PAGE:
“A lot of organizations claim that employees are their greatest assets. To many this seems like a very profound way to view the employees. I disagree. I think that this terminology can be very harmful to organizational culture.
The word asset means ‘anything tangible or intangible that is capable of being owned or controlled to produce value.'”
This is a point I have grown tired of making in vain. Assets are things you own and, unless they are slaves, you don’t own the people who work for you. Saying “People are our greatest assets,” is not only inaccurate and distasteful, it also suggests that you want to have as many assets as you can.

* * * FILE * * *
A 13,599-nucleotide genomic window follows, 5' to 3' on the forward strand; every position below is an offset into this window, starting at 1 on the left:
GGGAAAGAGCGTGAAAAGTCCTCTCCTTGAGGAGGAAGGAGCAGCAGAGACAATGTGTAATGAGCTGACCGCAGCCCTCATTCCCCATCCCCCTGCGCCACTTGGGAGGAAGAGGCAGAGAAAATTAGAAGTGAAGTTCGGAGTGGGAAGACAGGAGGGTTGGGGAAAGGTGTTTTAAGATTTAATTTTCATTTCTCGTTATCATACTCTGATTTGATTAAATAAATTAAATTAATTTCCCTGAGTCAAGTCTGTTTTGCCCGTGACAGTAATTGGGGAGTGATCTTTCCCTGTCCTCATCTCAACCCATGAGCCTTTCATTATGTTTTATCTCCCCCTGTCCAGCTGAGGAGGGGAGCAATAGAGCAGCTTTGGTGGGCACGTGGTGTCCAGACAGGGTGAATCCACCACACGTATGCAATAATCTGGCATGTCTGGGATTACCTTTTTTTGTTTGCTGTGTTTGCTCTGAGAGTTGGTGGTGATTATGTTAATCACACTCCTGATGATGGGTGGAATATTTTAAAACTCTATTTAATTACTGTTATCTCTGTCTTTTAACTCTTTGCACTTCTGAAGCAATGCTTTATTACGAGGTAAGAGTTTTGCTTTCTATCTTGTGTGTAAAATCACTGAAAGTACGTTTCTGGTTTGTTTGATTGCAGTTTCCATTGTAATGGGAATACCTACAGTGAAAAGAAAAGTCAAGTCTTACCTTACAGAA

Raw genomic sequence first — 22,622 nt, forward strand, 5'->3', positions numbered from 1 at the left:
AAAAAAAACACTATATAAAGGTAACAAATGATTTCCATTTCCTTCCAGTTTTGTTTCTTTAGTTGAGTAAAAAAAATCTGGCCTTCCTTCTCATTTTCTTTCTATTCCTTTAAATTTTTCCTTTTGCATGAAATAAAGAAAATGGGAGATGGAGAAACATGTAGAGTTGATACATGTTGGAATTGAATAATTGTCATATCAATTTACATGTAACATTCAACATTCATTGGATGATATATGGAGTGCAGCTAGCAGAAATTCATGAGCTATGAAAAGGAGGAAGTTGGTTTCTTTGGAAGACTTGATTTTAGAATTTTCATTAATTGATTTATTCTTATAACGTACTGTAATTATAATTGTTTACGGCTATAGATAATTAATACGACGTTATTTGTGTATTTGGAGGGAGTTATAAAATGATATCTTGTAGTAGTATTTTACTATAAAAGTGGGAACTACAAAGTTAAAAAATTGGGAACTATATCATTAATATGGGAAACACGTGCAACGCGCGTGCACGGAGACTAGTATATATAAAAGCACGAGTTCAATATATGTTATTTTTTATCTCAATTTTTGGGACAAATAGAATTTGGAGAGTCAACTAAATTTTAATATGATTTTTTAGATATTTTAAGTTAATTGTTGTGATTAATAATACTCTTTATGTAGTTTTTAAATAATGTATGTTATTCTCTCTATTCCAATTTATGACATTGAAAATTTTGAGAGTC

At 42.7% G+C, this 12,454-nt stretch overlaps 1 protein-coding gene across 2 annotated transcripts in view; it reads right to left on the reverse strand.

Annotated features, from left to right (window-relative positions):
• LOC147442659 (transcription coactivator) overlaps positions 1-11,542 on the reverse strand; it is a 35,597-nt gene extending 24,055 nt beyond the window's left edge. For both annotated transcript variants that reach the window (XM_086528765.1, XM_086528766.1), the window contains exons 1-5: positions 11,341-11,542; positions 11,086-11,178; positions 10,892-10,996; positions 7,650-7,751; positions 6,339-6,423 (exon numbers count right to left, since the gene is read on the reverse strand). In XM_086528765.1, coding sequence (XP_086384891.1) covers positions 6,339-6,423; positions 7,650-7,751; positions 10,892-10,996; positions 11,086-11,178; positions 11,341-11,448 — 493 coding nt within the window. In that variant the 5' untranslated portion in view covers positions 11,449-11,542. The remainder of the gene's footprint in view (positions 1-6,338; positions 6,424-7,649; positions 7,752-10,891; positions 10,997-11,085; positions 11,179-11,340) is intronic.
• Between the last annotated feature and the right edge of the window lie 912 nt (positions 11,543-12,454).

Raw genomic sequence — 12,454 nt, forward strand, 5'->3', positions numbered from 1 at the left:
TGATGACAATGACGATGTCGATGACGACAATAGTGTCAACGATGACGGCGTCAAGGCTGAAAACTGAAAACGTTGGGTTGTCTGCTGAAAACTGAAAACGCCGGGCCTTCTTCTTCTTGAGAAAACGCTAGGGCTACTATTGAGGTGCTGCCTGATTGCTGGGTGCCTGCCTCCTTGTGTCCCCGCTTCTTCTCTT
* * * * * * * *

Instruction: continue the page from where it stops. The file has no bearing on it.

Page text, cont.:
In private life, it may be true: the more you own, presumably, the better off you are. Business, however, is different: you want to generate income with as few assets as you can get away with. That’s why you monitor ratios like “Return on Assets.”
Assets and liabilities are mistakenly viewed as positives and negatives. They are in fact technical terms from accounting to designate respectively what you own and what you owe. Whether you like it or not, you own excess inventory, and it is an asset you would rather not have. A 0% long-term loan, on the other hand, is a liability you are happy to have.
In and of themselves, employees are neither assets nor liabilities. On the balance sheet, what the company owes them in benefits appears in the Liabilities column. So does the shareholders’ equity. There should be no value judgement attached to terms like Asset or Liability.
See on www.industryweek.com